The yield (w/w) of the ethanolic extract was 6.36%. No mortality observed in any of the groups. The results of hepatoprotective effects of different Ficus carica leaf extracts on CCl4 intoxicated mice are shown in Table 2. There was no significant changes in the activities of serum ALT, AST and liver weight in group of olive oil mice compared to negative control group (Table 2). The liver weights of the three Test groups calculated at the end of the study had decreased (statistically significant) when compared with CCl4 induced group (Table 2). In the three Test groups the level of marker enzymes were found retrieving towards normalcy.

 Table 2. Effect of different Ficus carica leaf extract on CCl4 induced rise in serum     

              ALT, AST and changes in liver weight in mice.

Groups (n =7)

      ALT (IU/L)                            AST (IU/L)        Liver weight (g)

    ( Mean ± SEM)                   ( Mean ± SEM)        ( Mean ± SEM) 

 

Negative Control             

     116.75 ± 1.60                       138.15 ± 5.05           1.60± 0.035

Olive Oil

     117.14 ± 2.99                       145.28 ± 2.95           1.41 ± 0.025

CCl4

     190.90 ± 1.35+                      239.40 ± 2.84+         1.89 ± 0.079+

Test 1

      85.57 ± 4.23*                      194.71 ± 9.88*         1.22 ± 0.074*

Test 2

      96.71 ± 2.99*                      204.00 ± 14.86*       1.50 ± 0.084*

Test 3

     132.43 ± 15.76*                   224.00 ± 11.21         1.50 ± 0.081*

 

Negative Control received normal saline, Test 1, 2 and 3 received 200, 400 and 800 mg/kg of Ficus carica leaf extract, respectively. p* < 0.05 as compared with CCl4 induced group. p+ < 0.05 as compared with negative control group.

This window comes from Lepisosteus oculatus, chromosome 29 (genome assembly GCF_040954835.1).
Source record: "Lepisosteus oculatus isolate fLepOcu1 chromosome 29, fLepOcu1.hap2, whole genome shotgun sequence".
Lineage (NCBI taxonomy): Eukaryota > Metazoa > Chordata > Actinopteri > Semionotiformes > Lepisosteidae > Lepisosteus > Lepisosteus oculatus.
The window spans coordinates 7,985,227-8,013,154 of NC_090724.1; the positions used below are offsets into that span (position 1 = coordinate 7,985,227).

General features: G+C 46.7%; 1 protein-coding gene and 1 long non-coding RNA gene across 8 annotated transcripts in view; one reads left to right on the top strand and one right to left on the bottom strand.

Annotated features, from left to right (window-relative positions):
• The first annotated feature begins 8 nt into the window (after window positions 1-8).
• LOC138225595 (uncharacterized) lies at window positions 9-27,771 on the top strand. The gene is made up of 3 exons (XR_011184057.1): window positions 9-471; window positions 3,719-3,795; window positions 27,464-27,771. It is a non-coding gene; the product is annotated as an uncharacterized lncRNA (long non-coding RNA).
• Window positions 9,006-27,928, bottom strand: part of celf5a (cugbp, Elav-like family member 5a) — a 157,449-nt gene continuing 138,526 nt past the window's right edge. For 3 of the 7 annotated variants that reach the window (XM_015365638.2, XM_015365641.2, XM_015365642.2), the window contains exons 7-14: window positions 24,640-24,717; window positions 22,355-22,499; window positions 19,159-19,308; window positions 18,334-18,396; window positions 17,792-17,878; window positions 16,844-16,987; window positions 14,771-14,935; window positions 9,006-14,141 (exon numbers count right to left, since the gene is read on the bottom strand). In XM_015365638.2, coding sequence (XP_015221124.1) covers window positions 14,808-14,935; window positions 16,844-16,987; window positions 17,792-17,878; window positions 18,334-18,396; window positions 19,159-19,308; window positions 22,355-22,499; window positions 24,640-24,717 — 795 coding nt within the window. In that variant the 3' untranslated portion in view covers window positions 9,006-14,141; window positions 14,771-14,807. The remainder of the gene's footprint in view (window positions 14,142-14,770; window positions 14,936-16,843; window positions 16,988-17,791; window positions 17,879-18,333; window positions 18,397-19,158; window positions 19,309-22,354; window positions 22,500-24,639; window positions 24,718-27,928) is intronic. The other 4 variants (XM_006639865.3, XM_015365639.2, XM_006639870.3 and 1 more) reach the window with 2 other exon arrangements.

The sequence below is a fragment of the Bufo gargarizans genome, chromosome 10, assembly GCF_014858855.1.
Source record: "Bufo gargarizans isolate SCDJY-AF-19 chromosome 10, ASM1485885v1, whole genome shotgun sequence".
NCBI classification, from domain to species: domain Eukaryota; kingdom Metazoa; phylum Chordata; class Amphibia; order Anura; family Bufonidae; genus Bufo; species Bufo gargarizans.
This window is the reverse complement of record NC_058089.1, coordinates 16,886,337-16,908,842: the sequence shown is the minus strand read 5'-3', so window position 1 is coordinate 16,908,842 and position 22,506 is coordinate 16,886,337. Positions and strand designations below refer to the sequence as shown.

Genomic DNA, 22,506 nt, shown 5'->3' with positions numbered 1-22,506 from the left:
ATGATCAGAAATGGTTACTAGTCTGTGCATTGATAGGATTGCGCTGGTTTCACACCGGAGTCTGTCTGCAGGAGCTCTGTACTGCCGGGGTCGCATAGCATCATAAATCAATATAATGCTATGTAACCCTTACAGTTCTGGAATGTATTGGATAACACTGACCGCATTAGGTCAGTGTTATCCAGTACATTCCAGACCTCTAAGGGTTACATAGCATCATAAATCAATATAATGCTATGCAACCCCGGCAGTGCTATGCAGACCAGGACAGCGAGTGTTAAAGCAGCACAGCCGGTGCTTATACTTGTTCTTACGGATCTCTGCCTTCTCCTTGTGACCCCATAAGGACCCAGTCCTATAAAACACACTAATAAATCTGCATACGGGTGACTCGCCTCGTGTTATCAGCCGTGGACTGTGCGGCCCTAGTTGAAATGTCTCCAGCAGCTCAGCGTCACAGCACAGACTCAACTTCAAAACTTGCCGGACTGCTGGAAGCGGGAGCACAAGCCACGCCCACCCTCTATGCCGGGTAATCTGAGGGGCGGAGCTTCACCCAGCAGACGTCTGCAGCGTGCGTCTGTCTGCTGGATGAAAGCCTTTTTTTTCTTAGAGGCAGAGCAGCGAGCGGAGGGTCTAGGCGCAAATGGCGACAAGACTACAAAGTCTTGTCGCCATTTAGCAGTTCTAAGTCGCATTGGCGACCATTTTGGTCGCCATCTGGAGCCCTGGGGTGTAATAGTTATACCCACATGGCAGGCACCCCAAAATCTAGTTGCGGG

The histopathological observation basically support the results obtained from enzyme assays. Histology study of liver from negative control group showed a normal hepatic architecture (Figure 1). In CCl4 induced group, severe hepatotoxicity (massive fatty changes, necrosis, ballooning degeneration and broad infiltration of the lymphocytes and Kupffer cells around the central vein) was seen (Figure 2). The histological architecture of liver sections of mice treated with different Ficus carica leaf extracts showed a more or less normal lobular pattern with a mild degree of fatty change, necrosis and lymphocyte infiltration almost comparable to the normal control group (Figure 3).

In previous investigations , hepatoprotective effect of leaf extracts of other species of Ficus were examined. Mandal et al. showed that an oral dose of 400 mg/kg of Ficus hispida methanolic leaf extract exhibited a significant protective effect against paracetamol-induced hepatotoxicity in rats (21). The hepatoprotective activity of Ficus racemosa leaf extract on liver damage caused by carbon tetrachloride in rats was comparable to standard liver tonic (22).

In another study, carried out by Krishna Mohan et al., the protective effect of methanolic leaves extract of Ficus carica was reported at a dose of 500 mg/kg (23). In the present research, we tried three different doses and obtained a significant liver protection at dose of 200 mg/kg.